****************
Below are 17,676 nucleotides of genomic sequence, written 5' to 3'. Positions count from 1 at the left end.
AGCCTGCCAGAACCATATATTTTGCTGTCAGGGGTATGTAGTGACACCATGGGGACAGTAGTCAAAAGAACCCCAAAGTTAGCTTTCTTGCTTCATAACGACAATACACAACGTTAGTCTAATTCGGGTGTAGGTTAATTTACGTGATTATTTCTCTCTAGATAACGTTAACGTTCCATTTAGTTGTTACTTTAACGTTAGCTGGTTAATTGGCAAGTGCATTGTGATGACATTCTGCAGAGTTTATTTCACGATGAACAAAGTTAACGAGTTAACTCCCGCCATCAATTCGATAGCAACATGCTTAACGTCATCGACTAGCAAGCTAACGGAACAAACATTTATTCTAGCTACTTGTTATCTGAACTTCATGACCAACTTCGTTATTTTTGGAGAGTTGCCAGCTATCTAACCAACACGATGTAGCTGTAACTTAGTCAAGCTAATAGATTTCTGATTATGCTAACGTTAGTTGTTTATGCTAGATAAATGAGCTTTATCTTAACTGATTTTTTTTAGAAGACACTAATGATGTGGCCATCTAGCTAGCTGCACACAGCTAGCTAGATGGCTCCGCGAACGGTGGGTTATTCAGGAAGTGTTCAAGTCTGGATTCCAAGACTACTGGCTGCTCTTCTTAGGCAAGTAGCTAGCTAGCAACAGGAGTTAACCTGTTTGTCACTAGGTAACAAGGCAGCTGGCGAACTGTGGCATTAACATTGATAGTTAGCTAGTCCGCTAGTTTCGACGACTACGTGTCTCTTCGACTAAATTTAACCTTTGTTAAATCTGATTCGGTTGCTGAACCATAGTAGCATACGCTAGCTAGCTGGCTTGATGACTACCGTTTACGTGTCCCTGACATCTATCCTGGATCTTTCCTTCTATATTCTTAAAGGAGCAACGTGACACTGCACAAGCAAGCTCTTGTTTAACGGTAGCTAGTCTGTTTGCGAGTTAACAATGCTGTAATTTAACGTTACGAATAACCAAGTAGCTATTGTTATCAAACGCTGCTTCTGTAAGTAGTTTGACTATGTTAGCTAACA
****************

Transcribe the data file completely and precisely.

Below are 17,676 nucleotides of genomic sequence, written 5' to 3'. Positions count from 1 at the left end.
AGCCTGCCAGAACCATATATTTTGCTGTCAGGGGTATGTAGTGACACCATGGGGACAGTAGTCAAAAGAACCCCAAAGTTAGCTTTCTTGCTTCATAACGACAATACACAACGTTAGTCTAATTCGGGTGTAGGTTAATTTACGTGATTATTTCTCTCTAGATAACGTTAACGTTCCATTTAGTTGTTACTTTAACGTTAGCTGGTTAATTGGCAAGTGCATTGTGATGACATTCTGCAGAGTTTATTTCACGATGAACAAAGTTAACGAGTTAACTCCCGCCATCAATTCGATAGCAACATGCTTAACGTCATCGACTAGCAAGCTAACGGAACAAACATTTATTCTAGCTACTTGTTATCTGAACTTCATGACCAACTTCGTTATTTTTGGAGAGTTGCCAGCTATCTAACCAACACGATGTAGCTGTAACTTAGTCAAGCTAATAGATTTCTGATTATGCTAACGTTAGTTGTTTATGCTAGATAAATGAGCTTTATCTTAACTGATTTTTTTTAGAAGACACTAATGATGTGGCCATCTAGCTAGCTGCACACAGCTAGCTAGATGGCTCCGCGAACGGTGGGTTATTCAGGAAGTGTTCAAGTCTGGATTCCAAGACTACTGGCTGCTCTTCTTAGGCAAGTAGCTAGCTAGCAACAGGAGTTAACCTGTTTGTCACTAGGTAACAAGGCAGCTGGCGAACTGTGGCATTAACATTGATAGTTAGCTAGTCCGCTAGTTTCGACGACTACGTGTCTCTTCGACTAAATTTAACCTTTGTTAAATCTGATTCGGTTGCTGAACCATAGTAGCATACGCTAGCTAGCTGGCTTGATGACTACCGTTTACGTGTCCCTGACATCTATCCTGGATCTTTCCTTCTATATTCTTAAAGGAGCAACGTGACACTGCACAAGCAAGCTCTTGTTTAACGGTAGCTAGTCTGTTTGCGAGTTAACAATGCTGTAATTTAACGTTACGAATAACCAAGTAGCTATTGTTATCAAACGCTGCTTCTGTAAGTAGTTTGACTATGTTAGCTAACA